When John Prescott revealed that he had bulimia, the world laughed. Yes, eating disorders are funny. Who knew? The former Deputy Prime Minister [of the United Kingdom] had revealed his struggle, no doubt hoping to help others blighted by the condition.
But one award-winning political commentator declared a misdiagnosis, saying Prescott was “more likely just a greedy incompetent, who gobbled every treat going.”
This wasn’t an isolated jibe. Feminist website Jezebel produced a “What Prezza Was Eating … Daily Guidelines For Men”—complete with fat and carbohydrate content. Would women be spoken about like this? Would it be tolerated? No way.
I thought back to Prescott’s revelation in 2008 during the recent uproar over Victoria’s Secret, which launched an advertising campaign called The Perfect Body, showcasing the variety of underwear it sells.
Women were outraged, it seems, because all the models were lithe and toned. US advertising trade publication Adweek reported that within days of posters going up, 10,000 people had signed a petition demanding the company “apologise for and amend the irresponsible marketing of your new bra range.”
Complainants said the advert played on women’s insecurities, sent out damaging messages, and failed to celebrate diversity.
Can you imagine if men made a similar response to the David Gandy posters for Marks & Spencer?
Many of the same women who later went on to denounce Victoria’s Secret used their newspaper columns to leer at the images in ways that would make a builder blush. “Well done M&S on that autumn ad campaign. I’ve spent most of the past fortnight alternately lusting over David Gandy in his pants and that orange coat. But mainly David Gandy,” said one.
A broadsheet interviewer spent an entire article making jokes such as: “I’ve just buried my face in David Gandy’s underpants … it was heaven.” And one famous feminist added: “It’s nice to see that objectification sometimes runs both ways.”
But a diet of David Beckham and Gandy, or whichever Hollywood muscle man of the moment is gracing the cover of Men’s Health, is unarguably as damaging to male self-perception as The Perfect Body is to females.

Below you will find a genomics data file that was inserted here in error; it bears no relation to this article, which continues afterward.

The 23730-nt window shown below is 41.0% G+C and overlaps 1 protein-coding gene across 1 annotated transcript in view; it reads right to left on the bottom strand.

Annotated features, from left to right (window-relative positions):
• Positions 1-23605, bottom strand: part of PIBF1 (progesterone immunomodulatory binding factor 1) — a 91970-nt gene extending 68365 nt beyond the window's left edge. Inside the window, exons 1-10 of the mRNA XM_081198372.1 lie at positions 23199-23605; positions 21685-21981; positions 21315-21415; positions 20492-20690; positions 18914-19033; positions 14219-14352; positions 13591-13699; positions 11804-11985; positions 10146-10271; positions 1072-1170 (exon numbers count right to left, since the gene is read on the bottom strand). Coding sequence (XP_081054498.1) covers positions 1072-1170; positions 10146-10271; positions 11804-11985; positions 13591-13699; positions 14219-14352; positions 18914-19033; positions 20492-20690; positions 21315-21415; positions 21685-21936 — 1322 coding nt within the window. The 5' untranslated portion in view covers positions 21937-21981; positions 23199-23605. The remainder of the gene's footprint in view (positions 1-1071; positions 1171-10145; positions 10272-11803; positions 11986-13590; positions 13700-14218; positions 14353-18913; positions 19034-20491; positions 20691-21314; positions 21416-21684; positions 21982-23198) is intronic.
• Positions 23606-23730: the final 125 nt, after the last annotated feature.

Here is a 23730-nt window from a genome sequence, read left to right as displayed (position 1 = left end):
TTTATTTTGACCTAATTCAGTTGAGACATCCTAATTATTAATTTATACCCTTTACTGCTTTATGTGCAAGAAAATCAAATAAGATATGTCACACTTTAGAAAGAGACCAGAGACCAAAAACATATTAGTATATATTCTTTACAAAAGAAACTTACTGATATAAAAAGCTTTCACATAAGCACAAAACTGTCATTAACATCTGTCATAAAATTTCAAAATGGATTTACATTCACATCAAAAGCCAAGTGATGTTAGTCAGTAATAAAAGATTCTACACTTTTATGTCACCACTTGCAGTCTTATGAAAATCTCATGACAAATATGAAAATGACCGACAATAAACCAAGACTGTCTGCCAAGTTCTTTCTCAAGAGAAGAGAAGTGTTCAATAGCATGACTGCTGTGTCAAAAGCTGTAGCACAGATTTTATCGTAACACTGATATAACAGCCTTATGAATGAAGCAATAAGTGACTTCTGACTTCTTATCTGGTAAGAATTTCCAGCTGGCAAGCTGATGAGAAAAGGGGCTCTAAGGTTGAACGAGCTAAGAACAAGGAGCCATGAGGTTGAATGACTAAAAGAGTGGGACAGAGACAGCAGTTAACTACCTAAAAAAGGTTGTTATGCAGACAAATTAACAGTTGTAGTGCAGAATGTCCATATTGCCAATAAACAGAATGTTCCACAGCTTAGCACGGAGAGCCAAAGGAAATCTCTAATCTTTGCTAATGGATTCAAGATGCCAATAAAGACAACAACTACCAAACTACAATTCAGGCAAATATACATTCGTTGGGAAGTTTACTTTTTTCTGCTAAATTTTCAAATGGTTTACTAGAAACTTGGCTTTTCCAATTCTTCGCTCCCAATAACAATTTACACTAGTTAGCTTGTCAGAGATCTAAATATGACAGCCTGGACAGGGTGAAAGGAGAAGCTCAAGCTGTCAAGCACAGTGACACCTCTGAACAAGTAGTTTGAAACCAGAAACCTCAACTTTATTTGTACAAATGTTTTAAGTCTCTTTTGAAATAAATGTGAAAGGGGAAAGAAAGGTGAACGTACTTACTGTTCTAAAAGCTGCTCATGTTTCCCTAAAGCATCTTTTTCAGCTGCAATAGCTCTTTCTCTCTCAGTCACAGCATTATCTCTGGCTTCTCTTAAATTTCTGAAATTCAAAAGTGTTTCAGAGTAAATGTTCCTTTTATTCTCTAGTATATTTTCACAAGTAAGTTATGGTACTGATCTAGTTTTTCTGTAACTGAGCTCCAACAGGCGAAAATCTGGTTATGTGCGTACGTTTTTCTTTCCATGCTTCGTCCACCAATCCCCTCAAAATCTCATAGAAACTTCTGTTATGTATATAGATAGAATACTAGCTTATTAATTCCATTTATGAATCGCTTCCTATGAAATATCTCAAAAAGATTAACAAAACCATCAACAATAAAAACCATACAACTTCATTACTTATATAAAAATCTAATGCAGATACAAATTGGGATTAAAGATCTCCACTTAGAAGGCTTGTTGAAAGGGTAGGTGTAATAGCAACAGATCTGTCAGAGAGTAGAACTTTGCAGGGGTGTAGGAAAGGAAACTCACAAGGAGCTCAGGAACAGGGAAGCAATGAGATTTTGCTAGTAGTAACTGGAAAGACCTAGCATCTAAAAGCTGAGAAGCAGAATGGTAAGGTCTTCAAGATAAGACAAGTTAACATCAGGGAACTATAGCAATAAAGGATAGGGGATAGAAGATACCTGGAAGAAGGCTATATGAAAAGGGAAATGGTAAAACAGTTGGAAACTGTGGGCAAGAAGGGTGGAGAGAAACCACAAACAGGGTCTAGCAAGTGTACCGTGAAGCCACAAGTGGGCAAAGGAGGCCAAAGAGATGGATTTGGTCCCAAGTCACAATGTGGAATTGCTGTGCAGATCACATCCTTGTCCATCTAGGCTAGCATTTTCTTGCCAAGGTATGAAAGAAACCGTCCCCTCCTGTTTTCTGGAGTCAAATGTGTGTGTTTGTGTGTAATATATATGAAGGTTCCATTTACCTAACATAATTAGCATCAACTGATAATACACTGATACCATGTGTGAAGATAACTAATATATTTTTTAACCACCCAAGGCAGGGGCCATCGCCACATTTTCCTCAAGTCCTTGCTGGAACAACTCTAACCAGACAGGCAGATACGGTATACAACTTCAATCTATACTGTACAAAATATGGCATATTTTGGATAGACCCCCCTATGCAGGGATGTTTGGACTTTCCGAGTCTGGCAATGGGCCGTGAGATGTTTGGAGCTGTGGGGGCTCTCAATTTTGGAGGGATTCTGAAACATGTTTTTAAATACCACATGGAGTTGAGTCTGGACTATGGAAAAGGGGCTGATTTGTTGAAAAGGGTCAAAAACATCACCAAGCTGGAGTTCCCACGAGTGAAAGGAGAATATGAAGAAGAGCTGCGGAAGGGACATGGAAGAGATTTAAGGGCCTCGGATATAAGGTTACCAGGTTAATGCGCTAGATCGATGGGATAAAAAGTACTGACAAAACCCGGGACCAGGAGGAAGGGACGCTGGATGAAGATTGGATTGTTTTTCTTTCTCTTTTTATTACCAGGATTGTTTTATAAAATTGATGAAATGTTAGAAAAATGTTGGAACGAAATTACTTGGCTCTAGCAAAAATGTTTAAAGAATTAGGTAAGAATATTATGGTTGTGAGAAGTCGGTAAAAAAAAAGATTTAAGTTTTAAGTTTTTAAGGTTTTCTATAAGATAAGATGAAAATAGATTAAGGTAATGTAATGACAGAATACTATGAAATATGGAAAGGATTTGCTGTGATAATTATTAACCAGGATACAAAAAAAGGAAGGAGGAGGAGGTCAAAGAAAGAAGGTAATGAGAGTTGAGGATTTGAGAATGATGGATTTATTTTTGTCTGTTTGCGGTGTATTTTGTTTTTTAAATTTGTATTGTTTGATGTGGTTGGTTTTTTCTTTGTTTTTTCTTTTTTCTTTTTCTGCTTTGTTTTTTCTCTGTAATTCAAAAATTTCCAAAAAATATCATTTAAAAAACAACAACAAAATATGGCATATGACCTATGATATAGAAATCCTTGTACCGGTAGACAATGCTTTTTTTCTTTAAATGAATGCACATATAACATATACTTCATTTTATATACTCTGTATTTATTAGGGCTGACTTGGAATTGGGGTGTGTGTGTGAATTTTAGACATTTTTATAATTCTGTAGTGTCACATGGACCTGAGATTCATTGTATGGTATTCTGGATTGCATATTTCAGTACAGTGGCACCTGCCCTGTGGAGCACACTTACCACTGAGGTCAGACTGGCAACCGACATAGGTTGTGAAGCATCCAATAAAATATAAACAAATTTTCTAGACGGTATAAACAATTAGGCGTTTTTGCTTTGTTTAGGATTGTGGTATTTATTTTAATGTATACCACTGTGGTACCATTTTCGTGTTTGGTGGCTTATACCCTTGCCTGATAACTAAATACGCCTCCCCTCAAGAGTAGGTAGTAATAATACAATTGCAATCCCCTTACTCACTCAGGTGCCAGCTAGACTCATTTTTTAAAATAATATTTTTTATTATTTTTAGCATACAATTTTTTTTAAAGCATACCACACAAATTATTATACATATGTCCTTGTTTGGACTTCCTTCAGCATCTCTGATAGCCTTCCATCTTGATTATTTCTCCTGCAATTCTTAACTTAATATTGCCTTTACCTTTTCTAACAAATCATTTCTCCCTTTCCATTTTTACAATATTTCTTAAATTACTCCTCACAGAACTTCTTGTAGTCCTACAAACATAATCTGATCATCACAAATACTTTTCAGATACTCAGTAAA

More than 1.6 million Britons suffer an eating disorder, ten percent of whom are men. We have to contend with “bigorexia,” which sees men pump their bodies with hormones and protein shakes to get a bigger chest and arms.
One leading rugby coach told me that anabolic steroid abuse was endemic among teenage players, desperate to emulate the muscular physiques of their sporting heroes.
And at least two British teenage boys have died over the past few years after taking the banned slimming pill called DNP. One was apparently trying to get a “six-pack.”
Ultimately, there is a wider malaise surrounding male health in general. Not only is there a lack of empathy for our health concerns, there is also a lack of medical care. For example, women are screened for breast, ovarian, and cervical cancer, which is great. But there’s no screening program for prostate cancer, even though it kills four times more men than cervical cancer does women.
Research from Cancer Research UK illustrates that men are 16 percent more likely to develop every form of unisex cancer in the first place, then 40 percent more likely to die from it. Despite cases of oral cancer having risen by 50 percent among UK men since 1989—accounting for almost 2,000 deaths annually—there is no vaccination for young men against HPV, which causes it.
Between 2007 and 2012, NHS Primary Care Trusts in the London boroughs of Haringey, Hammersmith and Fulham, Brent, and Camden “spent £4,830,095 commissioning women’s services outside the NHS … and nothing on men’s.” It’s a trend that is visible nationally, with female care almost constantly ranked above that of men.
Rather than being the subject of sympathetic public concern or the odd fundraising gala, men are repeatedly told it’s all their fault. But in truth, men aren’t dying sooner because they’re ignorant or proud.
When men don’t discuss their health concerns it’s not because they’re wired this way—it’s because if they say anything, they’ll be greeted with shaming tactics to stop them, just like Prescott.
I shall leave it to Dr. Timothy Spector, Professor of Genetic Epidemiology at London’s King’s College, to summarize: “Compared to women, men have shorter markers of longevity, called telomeres—suggesting there’ll always be a biological difference [which justifies the need for men to get greater care]. The state needs to realise men are discriminated against by the set-up of the current UK system.” I couldn’t have said it better myself.
Stand By Your Manhood, by Peter Lloyd, is published this week by Biteback, priced £16.99.
Editorial note: this item first appeared in the Daily Mail. –Eds